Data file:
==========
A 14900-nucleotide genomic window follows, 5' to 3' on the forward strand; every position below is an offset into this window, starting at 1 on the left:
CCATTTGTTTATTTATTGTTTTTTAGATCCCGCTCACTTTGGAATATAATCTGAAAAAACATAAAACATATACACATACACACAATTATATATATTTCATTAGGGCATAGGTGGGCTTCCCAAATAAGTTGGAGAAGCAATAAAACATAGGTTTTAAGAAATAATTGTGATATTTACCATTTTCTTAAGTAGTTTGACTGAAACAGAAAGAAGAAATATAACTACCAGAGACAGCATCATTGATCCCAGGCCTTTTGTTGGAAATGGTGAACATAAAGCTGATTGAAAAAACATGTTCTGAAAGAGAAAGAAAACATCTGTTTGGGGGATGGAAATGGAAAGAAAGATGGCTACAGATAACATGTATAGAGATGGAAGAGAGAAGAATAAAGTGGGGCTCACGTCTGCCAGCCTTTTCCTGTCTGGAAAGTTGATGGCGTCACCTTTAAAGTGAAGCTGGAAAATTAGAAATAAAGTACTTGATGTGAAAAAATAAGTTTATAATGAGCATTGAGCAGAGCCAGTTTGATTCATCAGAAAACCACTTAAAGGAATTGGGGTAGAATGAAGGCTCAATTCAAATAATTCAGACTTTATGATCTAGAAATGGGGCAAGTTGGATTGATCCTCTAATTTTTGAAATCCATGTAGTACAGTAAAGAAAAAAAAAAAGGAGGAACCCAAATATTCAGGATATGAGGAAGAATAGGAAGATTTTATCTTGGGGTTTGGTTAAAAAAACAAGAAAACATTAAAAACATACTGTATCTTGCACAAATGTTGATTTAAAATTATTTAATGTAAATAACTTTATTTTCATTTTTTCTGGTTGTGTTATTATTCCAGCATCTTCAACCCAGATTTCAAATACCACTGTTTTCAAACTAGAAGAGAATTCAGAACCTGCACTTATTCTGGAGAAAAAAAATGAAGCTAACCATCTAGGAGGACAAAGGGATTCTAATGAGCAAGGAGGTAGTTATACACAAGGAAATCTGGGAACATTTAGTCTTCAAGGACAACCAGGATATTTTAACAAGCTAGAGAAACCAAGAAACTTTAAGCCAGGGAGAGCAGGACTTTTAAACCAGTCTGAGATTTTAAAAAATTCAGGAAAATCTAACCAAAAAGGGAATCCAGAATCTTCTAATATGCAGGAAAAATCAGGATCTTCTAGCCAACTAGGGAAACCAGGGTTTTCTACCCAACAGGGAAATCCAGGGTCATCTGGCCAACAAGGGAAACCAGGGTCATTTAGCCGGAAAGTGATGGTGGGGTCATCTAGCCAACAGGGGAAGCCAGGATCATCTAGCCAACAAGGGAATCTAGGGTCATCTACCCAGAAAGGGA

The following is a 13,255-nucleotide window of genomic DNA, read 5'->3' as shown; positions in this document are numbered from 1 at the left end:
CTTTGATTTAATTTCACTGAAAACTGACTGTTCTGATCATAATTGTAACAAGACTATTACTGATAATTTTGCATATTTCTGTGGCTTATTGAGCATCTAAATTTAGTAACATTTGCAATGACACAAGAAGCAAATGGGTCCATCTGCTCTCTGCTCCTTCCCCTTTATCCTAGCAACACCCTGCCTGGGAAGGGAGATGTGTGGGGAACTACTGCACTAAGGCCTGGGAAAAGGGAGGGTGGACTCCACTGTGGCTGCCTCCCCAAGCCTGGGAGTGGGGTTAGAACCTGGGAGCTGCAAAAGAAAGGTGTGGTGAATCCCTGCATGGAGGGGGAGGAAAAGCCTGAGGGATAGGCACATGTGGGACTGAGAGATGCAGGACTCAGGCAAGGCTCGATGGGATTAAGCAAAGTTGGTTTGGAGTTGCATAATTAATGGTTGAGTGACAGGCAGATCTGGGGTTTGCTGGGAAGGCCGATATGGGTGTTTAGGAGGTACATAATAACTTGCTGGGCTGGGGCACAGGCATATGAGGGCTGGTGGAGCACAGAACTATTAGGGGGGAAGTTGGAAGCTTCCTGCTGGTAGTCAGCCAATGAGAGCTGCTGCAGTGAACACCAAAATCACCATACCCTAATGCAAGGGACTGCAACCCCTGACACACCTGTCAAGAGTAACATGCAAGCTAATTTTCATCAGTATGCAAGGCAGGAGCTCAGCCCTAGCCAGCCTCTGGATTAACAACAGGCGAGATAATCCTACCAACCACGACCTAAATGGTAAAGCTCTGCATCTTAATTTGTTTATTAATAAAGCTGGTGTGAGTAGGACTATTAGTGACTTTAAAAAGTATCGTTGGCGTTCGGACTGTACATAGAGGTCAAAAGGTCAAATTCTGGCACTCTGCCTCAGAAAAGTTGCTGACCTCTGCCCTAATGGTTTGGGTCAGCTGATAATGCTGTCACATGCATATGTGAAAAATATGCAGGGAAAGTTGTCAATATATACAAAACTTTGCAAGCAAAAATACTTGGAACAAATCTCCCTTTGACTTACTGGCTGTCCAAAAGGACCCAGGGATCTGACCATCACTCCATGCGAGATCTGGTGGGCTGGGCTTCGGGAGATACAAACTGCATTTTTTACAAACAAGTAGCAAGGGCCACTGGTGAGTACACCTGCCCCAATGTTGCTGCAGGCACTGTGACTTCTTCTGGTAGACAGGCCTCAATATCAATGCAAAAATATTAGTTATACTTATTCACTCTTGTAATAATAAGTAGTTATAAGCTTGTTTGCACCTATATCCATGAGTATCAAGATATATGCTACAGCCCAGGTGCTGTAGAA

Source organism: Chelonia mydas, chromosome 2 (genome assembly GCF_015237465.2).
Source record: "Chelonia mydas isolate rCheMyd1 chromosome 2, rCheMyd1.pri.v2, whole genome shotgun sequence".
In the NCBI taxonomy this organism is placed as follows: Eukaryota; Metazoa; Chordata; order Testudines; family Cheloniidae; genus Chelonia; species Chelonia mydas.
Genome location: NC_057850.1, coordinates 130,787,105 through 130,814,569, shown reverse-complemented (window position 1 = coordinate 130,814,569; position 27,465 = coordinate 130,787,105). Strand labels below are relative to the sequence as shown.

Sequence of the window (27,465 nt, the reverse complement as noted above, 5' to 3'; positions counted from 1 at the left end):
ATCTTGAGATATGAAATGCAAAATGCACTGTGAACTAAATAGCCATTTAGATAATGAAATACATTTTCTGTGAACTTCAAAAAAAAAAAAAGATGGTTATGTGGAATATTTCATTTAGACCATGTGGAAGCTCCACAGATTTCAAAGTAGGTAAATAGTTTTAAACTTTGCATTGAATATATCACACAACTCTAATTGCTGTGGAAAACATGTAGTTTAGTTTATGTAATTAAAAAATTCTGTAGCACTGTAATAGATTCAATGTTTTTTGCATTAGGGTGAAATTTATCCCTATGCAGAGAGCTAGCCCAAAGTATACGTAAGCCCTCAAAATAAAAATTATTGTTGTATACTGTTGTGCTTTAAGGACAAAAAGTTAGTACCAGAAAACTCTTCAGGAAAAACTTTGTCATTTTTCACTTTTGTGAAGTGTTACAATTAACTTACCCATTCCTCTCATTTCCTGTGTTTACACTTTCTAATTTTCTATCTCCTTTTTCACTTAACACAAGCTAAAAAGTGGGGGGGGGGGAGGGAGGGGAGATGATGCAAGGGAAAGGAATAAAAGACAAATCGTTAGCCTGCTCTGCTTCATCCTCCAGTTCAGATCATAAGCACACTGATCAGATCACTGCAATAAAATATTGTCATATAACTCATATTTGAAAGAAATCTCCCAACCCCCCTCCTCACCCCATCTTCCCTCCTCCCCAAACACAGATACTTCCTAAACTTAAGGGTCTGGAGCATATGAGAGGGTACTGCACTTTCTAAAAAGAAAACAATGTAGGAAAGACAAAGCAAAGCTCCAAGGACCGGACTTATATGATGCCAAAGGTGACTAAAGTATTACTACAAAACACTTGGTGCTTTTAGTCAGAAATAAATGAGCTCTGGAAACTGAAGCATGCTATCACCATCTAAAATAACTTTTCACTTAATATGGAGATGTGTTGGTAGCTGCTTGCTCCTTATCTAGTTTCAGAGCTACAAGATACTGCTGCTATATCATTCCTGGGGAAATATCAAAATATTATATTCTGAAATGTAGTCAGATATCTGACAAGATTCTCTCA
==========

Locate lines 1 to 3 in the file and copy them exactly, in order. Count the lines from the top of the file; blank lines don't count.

A 14900-nucleotide genomic window follows, 5' to 3' on the forward strand; every position below is an offset into this window, starting at 1 on the left:
CCATTTGTTTATTTATTGTTTTTTAGATCCCGCTCACTTTGGAATATAATCTGAAAAAACATAAAACATATACACATACACACAATTATATATATTTCATTAGGGCATAGGTGGGCTTCCCAAATAAGTTGGAGAAGCAATAAAACATAGGTTTTAAGAAATAATTGTGATATTTACCATTTTCTTAAGTAGTTTGACTGAAACAGAAAGAAGAAATATAACTACCAGAGACAGCATCATTGATCCCAGGCCTTTTGTTGGAAATGGTGAACATAAAGCTGATTGAAAAAACATGTTCTGAAAGAGAAAGAAAACATCTGTTTGGGGGATGGAAATGGAAAGAAAGATGGCTACAGATAACATGTATAGAGATGGAAGAGAGAAGAATAAAGTGGGGCTCACGTCTGCCAGCCTTTTCCTGTCTGGAAAGTTGATGGCGTCACCTTTAAAGTGAAGCTGGAAAATTAGAAATAAAGTACTTGATGTGAAAAAATAAGTTTATAATGAGCATTGAGCAGAGCCAGTTTGATTCATCAGAAAACCACTTAAAGGAATTGGGGTAGAATGAAGGCTCAATTCAAATAATTCAGACTTTATGATCTAGAAATGGGGCAAGTTGGATTGATCCTCTAATTTTTGAAATCCATGTAGTACAGTAAAGAAAAAAAAAAAGGAGGAACCCAAATATTCAGGATATGAGGAAGAATAGGAAGATTTTATCTTGGGGTTTGGTTAAAAAAACAAGAAAACATTAAAAACATACTGTATCTTGCACAAATGTTGATTTAAAATTATTTAATGTAAATAACTTTATTTTCATTTTTTCTGGTTGTGTTATTATTCCAGCATCTTCAACCCAGATTTCAAATACCACTGTTTTCAAACTAGAAGAGAATTCAGAACCTGCACTTATTCTGGAGAAAAAAAATGAAGCTAACCATCTAGGAGGACAAAGGGATTCTAATGAGCAAGGAGGTAGTTATACACAAGGAAATCTGGGAACATTTAGTCTTCAAGGACAACCAGGATATTTTAACAAGCTAGAGAAACCAAGAAACTTTAAGCCAGGGAGAGCAGGACTTTTAAACCAGTCTGAGATTTTAAAAAATTCAGGAAAATCTAACCAAAAAGGGAATCCAGAATCTTCTAATATGCAGGAAAAATCAGGATCTTCTAGCCAACTAGGGAAACCAGGGTTTTCTACCCAACAGGGAAATCCAGGGTCATCTGGCCAACAAGGGAAACCAGGGTCATTTAGCCGGAAAGTGATGGTGGGGTCATCTAGCCAACAGGGGAAGCCAGGATCATCTAGCCAACAAGGGAATCTAGGGTCATCTACCCAGAAAGGGA

The following is a 13,255-nucleotide window of genomic DNA, read 5'->3' as shown; positions in this document are numbered from 1 at the left end: